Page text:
S100A4, a member of the Ca2+-dependent S100 family of proteins, is a metastasis factor that is thought to regulate the motility and invasiveness of cancer cells. Previously, we showed that S100A4 specifically binds to nonmuscle myosin-IIA and promotes the unassembled state. S100A4, thus, provides a connection between the actomyosin cytoskeleton and the regulation of cellular motility; however, the step or steps in the motility cycle that are affected by S100A4 expression have not been investigated. To examine how the biochemical properties of S100A4 affect cell motility, we determined the effect of S100A4 expression on protrusive behavior during chemoattractant-stimulated motility. Our studies show that S100A4 modulates cellular motility by affecting cell polarization, with S100A4 expressing cells displaying few side protrusions and extensive forward protrusions during chemotaxis compared with control cells. To establish a direct link between S100A4 and the regulation of myosin-IIA function, we prepared an antibody to the S100A4 binding site on the myosin-IIA heavy chain that has comparable effects on myosin-IIA assembly as S100A4. Microinjection experiments show that the antibody elicits the same effects on cell polarization as S100A4. Our studies show for the first time that S100A4 promotes directional motility via a direct interaction with myosin-IIA. These findings establish S100A4 as a critical regulator of myosin-II function and metastasis-associated motility.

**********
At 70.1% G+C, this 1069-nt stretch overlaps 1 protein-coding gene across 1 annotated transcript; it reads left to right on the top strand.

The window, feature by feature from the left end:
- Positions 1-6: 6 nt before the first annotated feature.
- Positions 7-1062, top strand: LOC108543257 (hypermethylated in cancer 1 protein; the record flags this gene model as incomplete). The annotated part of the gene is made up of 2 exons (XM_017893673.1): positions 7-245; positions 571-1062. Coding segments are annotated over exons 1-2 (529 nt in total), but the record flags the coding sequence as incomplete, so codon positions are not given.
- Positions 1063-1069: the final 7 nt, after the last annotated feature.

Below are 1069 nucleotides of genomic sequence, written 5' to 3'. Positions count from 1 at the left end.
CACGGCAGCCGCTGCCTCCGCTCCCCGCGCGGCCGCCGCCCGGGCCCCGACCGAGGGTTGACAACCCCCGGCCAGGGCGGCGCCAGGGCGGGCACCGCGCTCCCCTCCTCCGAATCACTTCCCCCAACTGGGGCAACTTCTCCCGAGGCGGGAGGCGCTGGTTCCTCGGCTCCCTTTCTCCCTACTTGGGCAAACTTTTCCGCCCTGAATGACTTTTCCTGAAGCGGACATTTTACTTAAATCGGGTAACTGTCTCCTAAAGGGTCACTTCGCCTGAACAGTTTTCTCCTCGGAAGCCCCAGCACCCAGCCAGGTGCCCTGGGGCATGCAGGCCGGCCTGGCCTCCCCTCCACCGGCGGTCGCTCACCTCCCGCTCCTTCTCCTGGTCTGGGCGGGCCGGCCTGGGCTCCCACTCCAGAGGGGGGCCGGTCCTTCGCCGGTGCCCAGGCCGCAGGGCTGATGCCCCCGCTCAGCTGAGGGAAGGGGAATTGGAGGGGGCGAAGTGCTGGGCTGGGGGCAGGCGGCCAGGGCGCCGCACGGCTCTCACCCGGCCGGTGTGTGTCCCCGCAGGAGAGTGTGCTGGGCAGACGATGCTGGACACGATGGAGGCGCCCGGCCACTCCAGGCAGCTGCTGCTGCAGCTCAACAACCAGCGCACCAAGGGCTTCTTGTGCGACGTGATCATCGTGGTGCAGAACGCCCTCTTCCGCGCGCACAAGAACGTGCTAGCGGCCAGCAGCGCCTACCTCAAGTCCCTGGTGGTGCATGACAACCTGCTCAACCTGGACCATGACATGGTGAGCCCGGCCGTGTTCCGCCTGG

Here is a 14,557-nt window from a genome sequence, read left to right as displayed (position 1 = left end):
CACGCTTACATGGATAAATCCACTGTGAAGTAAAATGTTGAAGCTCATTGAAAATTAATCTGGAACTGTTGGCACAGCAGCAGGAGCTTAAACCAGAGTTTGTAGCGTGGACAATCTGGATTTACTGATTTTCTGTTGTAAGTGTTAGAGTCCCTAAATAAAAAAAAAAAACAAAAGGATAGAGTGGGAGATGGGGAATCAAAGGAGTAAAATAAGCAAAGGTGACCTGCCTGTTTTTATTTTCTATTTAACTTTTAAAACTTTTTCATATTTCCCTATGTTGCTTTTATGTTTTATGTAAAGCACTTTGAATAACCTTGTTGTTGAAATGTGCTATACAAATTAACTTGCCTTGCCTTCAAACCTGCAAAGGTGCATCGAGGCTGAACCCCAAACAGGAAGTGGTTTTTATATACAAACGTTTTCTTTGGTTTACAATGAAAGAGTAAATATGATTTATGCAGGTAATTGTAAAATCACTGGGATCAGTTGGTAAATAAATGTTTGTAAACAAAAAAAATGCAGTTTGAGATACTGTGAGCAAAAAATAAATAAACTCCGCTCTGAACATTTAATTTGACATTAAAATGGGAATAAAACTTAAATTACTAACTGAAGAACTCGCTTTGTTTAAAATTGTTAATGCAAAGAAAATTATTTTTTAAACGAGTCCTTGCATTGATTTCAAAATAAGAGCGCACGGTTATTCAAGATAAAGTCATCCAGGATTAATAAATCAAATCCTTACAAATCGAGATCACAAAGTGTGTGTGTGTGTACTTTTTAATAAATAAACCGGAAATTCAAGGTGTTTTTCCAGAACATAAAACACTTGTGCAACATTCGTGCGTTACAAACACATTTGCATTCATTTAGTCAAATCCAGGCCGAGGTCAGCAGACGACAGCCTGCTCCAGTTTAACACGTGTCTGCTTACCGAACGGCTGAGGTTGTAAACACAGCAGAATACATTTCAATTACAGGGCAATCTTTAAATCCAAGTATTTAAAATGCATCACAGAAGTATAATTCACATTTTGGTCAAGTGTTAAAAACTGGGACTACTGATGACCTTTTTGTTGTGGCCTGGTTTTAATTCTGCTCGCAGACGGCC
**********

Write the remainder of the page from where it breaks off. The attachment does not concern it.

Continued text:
ASJC Scopus subject areas
- Cancer Research